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Collegiate Women’s Basketball in the Spotlight

The SAU women’s basketball season starts in early November, and there are a couple of
national players fans are looking forward to seeing play. These players are University of Iowa’s,
Caitlin Clark and LSU’s, Angel Reese.

People are excited to see these two players compete because of their success during the
women’s basketball March Madness tournament that occurred this past spring, hosted by the
National Collegiate Athletic Association (NCAA). Caitlin Clark and Angel Reese both played in
the championship game. They were both the top players and still are regarded as some of the top
players in their programs for the 2023-24 season.

When bringing this down to the level of how this affects St. Ambrose University (SAU)
community, specifically women’s basketball, it is helpful to know that there is a connection to
the Iowa women’s basketball team. Iowa’s Head Coach, Lisa Bluder, is a former SAU women’s
basketball head coach. With her connection to SAU, we decided to check in with some of the
current SAU women’s basketball players and asked them about their opinions about both Clark
and Reese going back to their prospective programs for their senior seasons. We also asked SAU
players how they thought it could help or hurt the viewership of women’s basketball and
women’s sports.

Although the women on the SAU team aren’t on the division one level, they will still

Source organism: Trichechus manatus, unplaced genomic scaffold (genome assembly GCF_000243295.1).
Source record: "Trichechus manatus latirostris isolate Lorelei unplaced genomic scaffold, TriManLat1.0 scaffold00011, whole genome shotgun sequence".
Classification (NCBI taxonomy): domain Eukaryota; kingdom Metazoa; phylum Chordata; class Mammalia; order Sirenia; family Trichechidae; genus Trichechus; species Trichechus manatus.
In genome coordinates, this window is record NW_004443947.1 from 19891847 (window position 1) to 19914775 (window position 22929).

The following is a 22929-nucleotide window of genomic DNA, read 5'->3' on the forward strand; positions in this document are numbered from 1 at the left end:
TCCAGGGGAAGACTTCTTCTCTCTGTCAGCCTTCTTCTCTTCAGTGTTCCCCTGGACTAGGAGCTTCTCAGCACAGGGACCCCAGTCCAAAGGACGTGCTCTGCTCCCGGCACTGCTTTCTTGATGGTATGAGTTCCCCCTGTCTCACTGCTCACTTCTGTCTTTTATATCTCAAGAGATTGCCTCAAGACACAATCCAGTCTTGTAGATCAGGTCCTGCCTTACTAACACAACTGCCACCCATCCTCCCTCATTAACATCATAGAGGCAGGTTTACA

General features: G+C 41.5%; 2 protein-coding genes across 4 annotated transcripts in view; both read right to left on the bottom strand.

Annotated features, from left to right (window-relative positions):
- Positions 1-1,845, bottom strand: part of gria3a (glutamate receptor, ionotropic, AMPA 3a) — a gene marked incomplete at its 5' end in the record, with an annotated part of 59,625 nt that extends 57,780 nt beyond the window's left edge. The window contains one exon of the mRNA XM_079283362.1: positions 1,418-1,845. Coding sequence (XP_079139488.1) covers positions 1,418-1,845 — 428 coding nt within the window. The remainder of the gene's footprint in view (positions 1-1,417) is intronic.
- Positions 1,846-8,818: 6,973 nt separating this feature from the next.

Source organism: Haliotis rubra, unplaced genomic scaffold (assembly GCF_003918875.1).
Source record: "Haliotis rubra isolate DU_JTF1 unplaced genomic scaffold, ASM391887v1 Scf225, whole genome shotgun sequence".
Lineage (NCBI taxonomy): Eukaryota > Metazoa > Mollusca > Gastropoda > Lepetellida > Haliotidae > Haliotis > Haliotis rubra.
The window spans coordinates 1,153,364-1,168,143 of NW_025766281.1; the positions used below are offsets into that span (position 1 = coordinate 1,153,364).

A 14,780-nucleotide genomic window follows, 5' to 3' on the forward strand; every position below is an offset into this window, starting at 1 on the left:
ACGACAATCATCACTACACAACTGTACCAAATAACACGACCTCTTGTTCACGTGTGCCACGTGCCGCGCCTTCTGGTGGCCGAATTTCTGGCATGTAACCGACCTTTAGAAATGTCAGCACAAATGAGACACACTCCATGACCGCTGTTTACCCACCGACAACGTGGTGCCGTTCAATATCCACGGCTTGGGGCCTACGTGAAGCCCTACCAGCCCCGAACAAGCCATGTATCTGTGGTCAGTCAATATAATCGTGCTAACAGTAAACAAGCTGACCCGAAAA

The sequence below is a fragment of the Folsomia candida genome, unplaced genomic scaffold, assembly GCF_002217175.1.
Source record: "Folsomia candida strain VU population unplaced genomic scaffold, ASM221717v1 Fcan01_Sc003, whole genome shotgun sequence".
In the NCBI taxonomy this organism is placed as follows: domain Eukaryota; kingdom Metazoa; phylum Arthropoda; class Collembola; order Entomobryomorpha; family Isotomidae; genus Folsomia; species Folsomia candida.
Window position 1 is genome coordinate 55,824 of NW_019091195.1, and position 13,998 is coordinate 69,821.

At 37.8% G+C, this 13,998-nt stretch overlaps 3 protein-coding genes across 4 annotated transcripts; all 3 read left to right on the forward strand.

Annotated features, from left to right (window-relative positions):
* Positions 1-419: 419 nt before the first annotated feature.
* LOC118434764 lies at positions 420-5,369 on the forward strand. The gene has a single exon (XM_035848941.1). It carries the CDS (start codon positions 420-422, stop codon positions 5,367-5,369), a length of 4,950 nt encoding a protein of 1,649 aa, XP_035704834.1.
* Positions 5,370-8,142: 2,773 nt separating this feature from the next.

watch and keep up with what is going on in the world of women’s basketball. Some players on
the women’s team have different levels of experience at the collegiate level.

The players we talked to say there is a general census that it would help out the sport as a

SAU sophomore post player, Abby Wolter, says, “I think that it will help viewership from
both ends. Caitlin Clark is a great athlete and has made a huge name for herself and is someone
who tons of young women look up to. Angel Reese caught some hate for celebrating but she also
gained quick fame from it, after all, all publicity is good publicity.”

After all the publicity that both Clark and Reese had, it not only helped themselves, but
also promoted the colleges that they attend.

When we asked a junior guard transfer, Liz Fisher, who came to the SAU women’s
basketball team this season, she says, “I believe that it will help women’s basketball
tremendously because of their impact in March Madness. The tournament was exciting and fun
to watch, and I think people are going to want to tune in and watch them compete during the
regular season based on what they showed within the tournament. For example, Iowa has sold
out their regular season home games, everyone wants to see Caitlin Clark compete. Overall, I
think that women’s basketball is finally getting the attention they deserve, especially the players
like Caitlin Clark and Angel Reese.”

Photo Credit: The Gazette

Prior to the tournament, both teams, as well as women’s basketball as a whole, didn’t get
as much attention as men’s basketball. There was a general consensus among these players,
which included another response from a sophomore guard and post combo, Erica Bostwick, who
says, “I think it will help women’s basketball viewership because they are great players and they
bring a lot of energy to the court. I also think people will watch to compare the different
mentalities and attitudes of Reese and Clark.”

Although both Clark and Reese attracted attention in the tournament, they also had some
different attention because of their styles of play, as players have mentioned. You can tell that not
only is the SAU women’s basketball team ready to see them play, the fans are also excited, too.

Lillian Reid is a staff writer for The Buzz.